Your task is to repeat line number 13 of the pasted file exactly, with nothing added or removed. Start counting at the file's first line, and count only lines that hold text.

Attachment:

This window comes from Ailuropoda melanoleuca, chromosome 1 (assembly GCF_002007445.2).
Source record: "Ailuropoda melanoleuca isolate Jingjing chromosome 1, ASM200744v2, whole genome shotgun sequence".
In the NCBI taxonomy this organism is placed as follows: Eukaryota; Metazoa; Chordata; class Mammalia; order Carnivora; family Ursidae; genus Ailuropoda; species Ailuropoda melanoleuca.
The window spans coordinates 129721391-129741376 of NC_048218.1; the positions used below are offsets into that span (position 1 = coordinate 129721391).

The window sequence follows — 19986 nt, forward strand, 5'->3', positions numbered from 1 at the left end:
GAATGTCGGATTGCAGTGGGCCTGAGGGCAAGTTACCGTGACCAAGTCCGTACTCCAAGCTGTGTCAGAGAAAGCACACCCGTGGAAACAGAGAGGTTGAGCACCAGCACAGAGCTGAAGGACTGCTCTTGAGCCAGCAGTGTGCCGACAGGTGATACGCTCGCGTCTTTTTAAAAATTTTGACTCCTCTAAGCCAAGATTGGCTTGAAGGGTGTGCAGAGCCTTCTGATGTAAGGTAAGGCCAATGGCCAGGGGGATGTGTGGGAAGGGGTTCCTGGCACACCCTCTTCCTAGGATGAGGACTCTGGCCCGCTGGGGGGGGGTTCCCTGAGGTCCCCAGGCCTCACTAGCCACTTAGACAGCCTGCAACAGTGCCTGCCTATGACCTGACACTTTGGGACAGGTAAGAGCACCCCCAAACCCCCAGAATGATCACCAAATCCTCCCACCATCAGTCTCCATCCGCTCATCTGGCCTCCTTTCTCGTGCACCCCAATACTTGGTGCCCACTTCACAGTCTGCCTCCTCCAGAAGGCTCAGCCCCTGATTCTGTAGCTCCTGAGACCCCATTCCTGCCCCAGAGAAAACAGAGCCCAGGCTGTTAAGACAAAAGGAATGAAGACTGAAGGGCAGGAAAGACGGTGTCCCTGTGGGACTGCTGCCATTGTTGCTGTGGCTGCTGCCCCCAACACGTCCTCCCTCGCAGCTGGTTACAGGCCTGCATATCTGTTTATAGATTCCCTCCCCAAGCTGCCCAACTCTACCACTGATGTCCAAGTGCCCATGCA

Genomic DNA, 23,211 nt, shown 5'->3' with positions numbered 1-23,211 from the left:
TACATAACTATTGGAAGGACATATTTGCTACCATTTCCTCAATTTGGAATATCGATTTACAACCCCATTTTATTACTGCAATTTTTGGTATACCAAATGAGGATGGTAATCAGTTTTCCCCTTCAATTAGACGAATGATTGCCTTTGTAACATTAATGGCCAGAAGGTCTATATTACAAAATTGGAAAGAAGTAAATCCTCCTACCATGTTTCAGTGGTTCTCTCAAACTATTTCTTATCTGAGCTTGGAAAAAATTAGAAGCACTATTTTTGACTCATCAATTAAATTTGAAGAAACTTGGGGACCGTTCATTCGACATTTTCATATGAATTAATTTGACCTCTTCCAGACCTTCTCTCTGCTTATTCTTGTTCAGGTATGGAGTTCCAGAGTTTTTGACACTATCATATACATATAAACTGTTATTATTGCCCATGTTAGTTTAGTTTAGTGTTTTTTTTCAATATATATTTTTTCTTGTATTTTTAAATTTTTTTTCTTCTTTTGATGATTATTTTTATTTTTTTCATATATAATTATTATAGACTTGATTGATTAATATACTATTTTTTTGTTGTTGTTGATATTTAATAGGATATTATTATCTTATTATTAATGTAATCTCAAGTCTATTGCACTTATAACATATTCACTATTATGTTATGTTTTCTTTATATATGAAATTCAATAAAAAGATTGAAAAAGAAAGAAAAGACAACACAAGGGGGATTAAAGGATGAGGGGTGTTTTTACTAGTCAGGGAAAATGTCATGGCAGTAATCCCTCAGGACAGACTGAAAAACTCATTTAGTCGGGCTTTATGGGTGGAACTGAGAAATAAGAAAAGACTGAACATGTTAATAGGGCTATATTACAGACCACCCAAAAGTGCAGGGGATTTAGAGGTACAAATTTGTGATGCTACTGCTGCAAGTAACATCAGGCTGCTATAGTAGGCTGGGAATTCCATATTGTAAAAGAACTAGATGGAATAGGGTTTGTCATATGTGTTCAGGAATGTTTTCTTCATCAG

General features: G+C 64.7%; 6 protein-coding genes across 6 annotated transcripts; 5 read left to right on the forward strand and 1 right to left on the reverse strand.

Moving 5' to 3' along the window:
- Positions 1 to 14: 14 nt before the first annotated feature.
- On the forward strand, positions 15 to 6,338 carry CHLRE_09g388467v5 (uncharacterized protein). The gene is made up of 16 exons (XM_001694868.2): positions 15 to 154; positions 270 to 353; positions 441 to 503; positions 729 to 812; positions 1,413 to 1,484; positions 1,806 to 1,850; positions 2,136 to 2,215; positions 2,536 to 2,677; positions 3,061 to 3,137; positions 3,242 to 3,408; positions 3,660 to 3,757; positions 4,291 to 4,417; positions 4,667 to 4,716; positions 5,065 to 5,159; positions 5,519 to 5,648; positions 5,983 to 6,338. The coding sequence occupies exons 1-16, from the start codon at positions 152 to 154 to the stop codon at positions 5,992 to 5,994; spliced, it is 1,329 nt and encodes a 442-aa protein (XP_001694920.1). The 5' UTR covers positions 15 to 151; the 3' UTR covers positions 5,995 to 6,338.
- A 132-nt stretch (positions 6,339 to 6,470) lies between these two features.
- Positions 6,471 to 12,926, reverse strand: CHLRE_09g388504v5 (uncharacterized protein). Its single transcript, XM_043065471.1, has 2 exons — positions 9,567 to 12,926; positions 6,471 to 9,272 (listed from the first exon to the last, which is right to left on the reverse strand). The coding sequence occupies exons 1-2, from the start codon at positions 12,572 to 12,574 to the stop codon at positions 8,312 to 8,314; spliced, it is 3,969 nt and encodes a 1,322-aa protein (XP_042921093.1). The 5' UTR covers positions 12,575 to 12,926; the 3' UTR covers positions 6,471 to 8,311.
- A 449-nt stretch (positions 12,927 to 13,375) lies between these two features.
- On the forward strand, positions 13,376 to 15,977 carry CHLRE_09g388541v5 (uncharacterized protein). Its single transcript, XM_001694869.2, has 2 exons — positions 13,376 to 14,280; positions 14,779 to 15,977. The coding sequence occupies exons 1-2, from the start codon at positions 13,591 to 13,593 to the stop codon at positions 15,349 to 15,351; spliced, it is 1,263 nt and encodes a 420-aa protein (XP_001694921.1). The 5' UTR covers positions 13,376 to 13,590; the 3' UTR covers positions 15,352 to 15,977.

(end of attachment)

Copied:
- A 132-nt stretch (positions 6,339 to 6,470) lies between these two features.